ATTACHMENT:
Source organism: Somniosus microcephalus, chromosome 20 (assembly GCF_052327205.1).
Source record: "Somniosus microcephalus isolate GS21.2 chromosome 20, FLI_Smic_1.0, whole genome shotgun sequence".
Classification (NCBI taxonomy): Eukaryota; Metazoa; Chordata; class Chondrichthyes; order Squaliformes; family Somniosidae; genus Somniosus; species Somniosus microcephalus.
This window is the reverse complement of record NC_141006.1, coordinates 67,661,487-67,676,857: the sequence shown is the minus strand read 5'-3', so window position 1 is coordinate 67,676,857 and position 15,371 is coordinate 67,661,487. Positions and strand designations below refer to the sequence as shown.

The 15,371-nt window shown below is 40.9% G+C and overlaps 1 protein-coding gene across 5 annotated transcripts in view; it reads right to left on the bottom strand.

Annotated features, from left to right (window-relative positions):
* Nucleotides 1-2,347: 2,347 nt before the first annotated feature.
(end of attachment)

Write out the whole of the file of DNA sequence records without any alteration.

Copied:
Source organism: Somniosus microcephalus, chromosome 20 (assembly GCF_052327205.1).
Source record: "Somniosus microcephalus isolate GS21.2 chromosome 20, FLI_Smic_1.0, whole genome shotgun sequence".
Classification (NCBI taxonomy): Eukaryota; Metazoa; Chordata; class Chondrichthyes; order Squaliformes; family Somniosidae; genus Somniosus; species Somniosus microcephalus.
This window is the reverse complement of record NC_141006.1, coordinates 67,661,487-67,676,857: the sequence shown is the minus strand read 5'-3', so window position 1 is coordinate 67,676,857 and position 15,371 is coordinate 67,661,487. Positions and strand designations below refer to the sequence as shown.

The 15,371-nt window shown below is 40.9% G+C and overlaps 1 protein-coding gene across 5 annotated transcripts in view; it reads right to left on the bottom strand.

Annotated features, from left to right (window-relative positions):
* Nucleotides 1-2,347: 2,347 nt before the first annotated feature.